It’s been hazy for months in Sacramento.
Regulators typically deem air quality “good” across the entire region at least 100 days a year. Even during the summer, when pollution is typically at its worst in Sacramento, spurts of bad air are reliably alleviated by good days.
But not since June 26 have regulators declared air quality good throughout the entire region, according to data from Sacramento Region Spare the Air.
During July and through much of August, the problem was ozone pollution, which is typically caused by motor vehicle and industrial emissions. Lately, smoke has been the primary culprit for air pollution.
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The last time the region went this many days without at least a single day of “good” air quality was July 2 to Oct. 3, 2012.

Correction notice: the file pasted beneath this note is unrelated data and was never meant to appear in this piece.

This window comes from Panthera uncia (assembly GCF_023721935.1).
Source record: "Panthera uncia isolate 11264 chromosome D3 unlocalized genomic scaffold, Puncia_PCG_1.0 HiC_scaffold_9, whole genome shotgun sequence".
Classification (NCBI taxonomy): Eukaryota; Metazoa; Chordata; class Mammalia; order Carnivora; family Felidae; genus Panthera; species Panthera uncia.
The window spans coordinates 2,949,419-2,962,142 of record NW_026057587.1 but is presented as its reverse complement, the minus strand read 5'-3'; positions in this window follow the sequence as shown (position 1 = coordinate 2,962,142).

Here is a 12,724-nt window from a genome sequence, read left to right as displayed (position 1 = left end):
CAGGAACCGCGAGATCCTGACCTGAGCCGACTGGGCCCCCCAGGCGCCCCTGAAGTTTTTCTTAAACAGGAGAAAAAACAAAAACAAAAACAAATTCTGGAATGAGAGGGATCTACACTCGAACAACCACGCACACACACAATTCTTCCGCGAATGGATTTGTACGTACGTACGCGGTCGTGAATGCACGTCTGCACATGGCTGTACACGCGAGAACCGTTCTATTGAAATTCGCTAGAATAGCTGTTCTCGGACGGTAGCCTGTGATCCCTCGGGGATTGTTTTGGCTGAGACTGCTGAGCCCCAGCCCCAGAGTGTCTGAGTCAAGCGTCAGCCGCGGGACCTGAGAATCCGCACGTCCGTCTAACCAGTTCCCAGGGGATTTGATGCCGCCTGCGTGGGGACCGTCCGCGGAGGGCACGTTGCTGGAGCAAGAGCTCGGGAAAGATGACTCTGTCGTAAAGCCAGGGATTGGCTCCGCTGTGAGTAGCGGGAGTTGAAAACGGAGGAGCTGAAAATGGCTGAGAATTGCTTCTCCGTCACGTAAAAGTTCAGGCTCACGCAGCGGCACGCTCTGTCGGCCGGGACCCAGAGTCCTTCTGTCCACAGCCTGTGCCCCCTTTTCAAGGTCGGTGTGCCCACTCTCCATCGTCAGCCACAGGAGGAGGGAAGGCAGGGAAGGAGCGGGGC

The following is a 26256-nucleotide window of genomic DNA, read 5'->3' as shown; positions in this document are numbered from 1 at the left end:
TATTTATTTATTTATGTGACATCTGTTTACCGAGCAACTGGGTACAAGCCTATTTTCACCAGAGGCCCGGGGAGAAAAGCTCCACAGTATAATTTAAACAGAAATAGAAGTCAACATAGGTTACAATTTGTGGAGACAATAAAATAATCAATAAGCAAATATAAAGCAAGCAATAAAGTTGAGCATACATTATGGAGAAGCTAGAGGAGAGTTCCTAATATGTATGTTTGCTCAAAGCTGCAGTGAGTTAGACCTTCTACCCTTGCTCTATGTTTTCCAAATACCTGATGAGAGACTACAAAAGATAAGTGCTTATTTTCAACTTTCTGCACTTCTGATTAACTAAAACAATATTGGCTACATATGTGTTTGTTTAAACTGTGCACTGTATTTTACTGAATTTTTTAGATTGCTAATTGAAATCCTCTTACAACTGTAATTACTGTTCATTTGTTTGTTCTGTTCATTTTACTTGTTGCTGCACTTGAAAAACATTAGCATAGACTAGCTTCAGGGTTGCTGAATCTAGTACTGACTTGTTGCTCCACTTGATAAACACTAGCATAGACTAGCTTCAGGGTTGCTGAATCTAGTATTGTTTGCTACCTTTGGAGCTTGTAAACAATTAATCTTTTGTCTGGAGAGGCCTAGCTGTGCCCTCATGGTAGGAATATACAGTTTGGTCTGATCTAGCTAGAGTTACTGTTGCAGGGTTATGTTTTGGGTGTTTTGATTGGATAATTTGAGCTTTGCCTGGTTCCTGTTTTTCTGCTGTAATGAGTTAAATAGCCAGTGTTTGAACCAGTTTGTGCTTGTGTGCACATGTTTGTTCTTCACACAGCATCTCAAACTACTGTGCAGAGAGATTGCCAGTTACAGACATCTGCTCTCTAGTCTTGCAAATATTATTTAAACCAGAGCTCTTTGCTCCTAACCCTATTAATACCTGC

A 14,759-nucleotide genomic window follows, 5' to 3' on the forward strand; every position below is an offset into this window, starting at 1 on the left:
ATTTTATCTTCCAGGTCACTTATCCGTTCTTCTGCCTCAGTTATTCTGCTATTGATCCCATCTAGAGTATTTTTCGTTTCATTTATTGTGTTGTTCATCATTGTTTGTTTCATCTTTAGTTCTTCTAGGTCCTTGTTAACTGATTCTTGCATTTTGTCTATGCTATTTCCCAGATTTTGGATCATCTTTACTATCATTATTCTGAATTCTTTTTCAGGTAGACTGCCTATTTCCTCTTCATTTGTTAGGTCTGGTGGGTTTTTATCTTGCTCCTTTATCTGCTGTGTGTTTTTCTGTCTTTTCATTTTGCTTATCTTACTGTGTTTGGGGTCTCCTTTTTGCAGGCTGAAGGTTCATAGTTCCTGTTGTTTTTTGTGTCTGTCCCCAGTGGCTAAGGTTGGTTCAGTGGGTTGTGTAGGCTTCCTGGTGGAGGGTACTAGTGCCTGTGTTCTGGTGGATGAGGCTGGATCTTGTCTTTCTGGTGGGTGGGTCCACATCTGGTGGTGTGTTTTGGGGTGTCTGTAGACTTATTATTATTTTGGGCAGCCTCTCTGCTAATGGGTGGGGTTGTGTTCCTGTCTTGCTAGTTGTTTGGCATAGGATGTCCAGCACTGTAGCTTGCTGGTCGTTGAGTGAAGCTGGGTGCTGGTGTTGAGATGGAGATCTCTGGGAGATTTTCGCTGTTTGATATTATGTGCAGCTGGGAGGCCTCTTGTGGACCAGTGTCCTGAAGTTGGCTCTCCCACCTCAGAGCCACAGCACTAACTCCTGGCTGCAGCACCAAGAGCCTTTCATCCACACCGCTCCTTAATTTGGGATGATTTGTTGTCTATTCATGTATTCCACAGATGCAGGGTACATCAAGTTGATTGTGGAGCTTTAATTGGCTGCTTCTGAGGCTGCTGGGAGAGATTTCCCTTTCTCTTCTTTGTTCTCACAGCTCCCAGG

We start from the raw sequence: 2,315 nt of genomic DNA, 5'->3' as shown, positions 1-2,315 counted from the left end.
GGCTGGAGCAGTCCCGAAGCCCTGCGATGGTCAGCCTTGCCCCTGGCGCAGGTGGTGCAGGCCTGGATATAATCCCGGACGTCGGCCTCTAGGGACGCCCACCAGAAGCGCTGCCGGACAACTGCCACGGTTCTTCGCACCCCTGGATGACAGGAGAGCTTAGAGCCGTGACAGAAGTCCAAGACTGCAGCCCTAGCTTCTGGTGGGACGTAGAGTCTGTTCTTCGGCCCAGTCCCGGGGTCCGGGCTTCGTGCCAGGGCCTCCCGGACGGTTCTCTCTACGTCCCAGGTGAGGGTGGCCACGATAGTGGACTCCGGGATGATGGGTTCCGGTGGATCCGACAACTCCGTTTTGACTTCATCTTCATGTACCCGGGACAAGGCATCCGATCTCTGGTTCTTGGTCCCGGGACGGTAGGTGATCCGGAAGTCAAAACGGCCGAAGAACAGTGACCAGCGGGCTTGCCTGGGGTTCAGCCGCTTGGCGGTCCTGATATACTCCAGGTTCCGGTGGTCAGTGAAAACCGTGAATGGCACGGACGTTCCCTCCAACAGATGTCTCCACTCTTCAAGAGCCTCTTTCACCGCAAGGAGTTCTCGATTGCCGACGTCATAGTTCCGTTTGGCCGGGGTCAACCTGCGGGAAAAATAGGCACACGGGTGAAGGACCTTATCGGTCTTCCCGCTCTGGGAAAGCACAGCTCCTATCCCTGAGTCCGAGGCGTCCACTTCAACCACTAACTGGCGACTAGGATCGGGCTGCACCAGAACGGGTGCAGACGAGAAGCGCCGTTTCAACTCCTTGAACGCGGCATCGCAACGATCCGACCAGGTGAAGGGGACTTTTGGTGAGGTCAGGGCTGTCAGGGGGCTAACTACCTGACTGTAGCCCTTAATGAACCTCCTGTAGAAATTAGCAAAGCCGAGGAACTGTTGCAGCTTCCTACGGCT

The Environmental Protection Agency classifies air quality into six categories: good, moderate, unhealthy for sensitive groups, unhealthy, very unhealthy and hazardous. The categories correspond to an Air Quality Index that runs from 0 to 500. When the index is between 0 and 50, air quality is considered good.
Special districts track air quality at multiple points throughout the region. Every day, they publish the maximum air quality index for the Sacramento area – the worst reading of the day across all tracking points. At some place in the region for the last 74 days, that index has been above 50.
Already, the region has seen 17 Spare the Air days in 2017, tied with 2016 for the most Spare the Air days in 15 years.
Since June 26, regulators have classified 38 days as moderate air quality; 35 days as unhealthy for sensitive groups and one day as unhealthy.
The official forecast through at least Tuesday: air quality that is moderate to unhealthy for sensitive groups.